Galloping Goose? An interesting image arises in the mind! However it is a reality here on southern Vancouver Island. The Galloping Goose Trail is the major link in a series of connected trails that contribute much to recreation in the Victoria area. To discover the origins of the trail and its name we need to step back in time.
In 1864, gold was discovered in the Leech River north of Sooke. Within a year over 1,000 mines were dug but the excitement rapidly died as did Leechtown. However the rail link remains, connecting the ghost town to Victoria. Disappointingly, we can not try our hand at gold-panning where Leechtown once sat since it is closed off. But we can enjoy 55 kilometres (34 miles) of a lovely open trail route where trains once ran. Between 1922 and 1931 there was a gas-powered car named, you’ve guessed it, the Galloping Goose.
This photo of distant joggers on the Galloping Goose Trail was taken near Roche Cove in East Sooke, one of our favourite stretches. Scenes vary along the trail but you’re rarely far from the occasional walking party such as our little group, cyclists and occasionally horseback riders. The western half is the most beautiful but its route through Victoria and westerly suburbs makes it easy for many to take some exercise and fresh air.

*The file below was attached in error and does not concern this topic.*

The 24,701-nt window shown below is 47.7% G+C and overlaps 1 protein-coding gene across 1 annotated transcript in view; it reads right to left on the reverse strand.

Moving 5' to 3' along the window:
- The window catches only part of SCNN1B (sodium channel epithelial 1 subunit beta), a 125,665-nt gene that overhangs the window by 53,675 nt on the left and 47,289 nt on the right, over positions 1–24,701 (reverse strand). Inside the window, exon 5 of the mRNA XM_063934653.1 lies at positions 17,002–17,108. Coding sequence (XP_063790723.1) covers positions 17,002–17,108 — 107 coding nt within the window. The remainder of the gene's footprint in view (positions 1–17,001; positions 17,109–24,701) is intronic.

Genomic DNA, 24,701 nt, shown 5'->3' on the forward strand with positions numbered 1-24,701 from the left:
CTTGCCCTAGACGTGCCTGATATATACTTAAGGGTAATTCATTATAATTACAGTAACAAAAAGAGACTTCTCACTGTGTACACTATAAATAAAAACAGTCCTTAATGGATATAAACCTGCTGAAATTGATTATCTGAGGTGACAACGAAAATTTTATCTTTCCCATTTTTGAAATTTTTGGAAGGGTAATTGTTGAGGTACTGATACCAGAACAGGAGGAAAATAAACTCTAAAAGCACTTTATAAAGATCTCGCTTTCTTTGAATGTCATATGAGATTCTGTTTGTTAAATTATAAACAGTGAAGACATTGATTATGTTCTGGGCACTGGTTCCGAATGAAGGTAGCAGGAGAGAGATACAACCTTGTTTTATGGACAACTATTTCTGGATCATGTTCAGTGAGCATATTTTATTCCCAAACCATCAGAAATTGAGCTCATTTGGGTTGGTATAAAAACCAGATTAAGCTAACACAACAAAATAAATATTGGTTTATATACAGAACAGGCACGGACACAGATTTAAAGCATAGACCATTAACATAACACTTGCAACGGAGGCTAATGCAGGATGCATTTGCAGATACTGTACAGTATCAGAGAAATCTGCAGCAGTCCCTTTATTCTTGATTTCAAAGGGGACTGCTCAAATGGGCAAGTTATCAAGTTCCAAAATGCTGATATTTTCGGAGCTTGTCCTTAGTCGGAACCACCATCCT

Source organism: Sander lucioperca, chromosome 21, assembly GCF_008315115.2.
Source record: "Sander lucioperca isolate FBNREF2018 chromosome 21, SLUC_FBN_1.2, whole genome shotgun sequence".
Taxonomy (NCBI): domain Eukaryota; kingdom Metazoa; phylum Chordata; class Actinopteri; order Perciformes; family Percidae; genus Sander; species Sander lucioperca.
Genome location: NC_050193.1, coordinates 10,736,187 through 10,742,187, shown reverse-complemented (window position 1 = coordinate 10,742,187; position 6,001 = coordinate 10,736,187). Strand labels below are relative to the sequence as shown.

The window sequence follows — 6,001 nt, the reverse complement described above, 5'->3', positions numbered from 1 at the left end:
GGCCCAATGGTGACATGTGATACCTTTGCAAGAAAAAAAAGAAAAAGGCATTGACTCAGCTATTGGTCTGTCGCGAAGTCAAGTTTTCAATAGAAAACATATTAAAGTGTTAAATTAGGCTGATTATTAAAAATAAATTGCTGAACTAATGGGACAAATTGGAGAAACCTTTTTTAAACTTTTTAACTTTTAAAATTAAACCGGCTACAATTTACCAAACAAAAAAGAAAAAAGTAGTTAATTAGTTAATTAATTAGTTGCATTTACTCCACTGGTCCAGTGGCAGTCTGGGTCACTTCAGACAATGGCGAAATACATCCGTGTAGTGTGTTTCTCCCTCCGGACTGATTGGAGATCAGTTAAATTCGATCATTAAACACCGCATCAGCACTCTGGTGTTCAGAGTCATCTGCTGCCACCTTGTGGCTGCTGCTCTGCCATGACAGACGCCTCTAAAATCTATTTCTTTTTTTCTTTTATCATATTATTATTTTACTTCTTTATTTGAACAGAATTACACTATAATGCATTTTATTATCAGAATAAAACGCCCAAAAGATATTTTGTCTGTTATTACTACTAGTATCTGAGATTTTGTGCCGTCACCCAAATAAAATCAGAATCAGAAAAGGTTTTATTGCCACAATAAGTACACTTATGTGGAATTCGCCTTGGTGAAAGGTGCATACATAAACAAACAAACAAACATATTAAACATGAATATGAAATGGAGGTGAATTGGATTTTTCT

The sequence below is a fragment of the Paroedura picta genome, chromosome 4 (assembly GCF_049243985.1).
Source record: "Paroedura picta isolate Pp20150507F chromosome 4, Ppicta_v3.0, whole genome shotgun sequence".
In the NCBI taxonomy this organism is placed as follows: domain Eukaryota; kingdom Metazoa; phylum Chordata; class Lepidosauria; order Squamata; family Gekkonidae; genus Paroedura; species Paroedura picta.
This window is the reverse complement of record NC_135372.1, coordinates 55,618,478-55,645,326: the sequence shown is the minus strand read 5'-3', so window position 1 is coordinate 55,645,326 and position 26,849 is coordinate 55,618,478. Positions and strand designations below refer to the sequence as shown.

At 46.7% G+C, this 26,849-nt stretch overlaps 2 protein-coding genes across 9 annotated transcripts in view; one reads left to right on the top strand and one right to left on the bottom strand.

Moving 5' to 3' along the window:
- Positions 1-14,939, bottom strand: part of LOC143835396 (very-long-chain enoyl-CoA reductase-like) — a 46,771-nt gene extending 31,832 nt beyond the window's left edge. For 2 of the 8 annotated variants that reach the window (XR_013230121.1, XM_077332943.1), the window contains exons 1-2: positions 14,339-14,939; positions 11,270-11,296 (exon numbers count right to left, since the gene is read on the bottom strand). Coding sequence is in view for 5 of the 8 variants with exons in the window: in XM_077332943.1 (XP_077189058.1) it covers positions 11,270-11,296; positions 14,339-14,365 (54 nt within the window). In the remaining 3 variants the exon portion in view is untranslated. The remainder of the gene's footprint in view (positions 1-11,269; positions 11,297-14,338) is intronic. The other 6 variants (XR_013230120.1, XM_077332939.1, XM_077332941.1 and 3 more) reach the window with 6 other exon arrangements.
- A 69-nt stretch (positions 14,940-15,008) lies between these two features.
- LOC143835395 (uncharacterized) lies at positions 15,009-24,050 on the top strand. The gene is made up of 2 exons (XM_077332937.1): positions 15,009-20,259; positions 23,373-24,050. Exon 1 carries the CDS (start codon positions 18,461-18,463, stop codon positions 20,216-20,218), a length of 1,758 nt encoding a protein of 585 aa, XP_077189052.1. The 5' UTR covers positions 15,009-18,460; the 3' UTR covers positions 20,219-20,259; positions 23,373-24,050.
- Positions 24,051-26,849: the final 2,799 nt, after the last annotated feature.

The route begins right downtown in Victoria, at the Johnson Street Bridge. For the first quarter of its length the trail is paved but then softer surfaces continue. The route passes by Thetis Lake (accessed at Six Mile Road) and soon the urban setting opens out to the woodlands and small farms of Metchosin. It becomes more forested towards Sooke, passing by Matheson Lake and Roche Cove at Gillespie Road (good access points) before passing close to Sooke Potholes with water views across the Sooke Basin. Towards the end, admire the engineering of the Charters Creek and Todd Creek trestle bridges.
The Galloping Goose Trail, which runs East-West, connects with the Lochside Trail, which runs North-South, in Saanich north of downtown Victoria. Its 29km (18 mile) route also follows an earlier railway track near the east coast of the Saanich Peninsula beyond Sidney to Swartz Bay (BC Ferries terminal).
These hiking trails, and others, contribute much to our life. We are most fortunate to have them on our doorstep.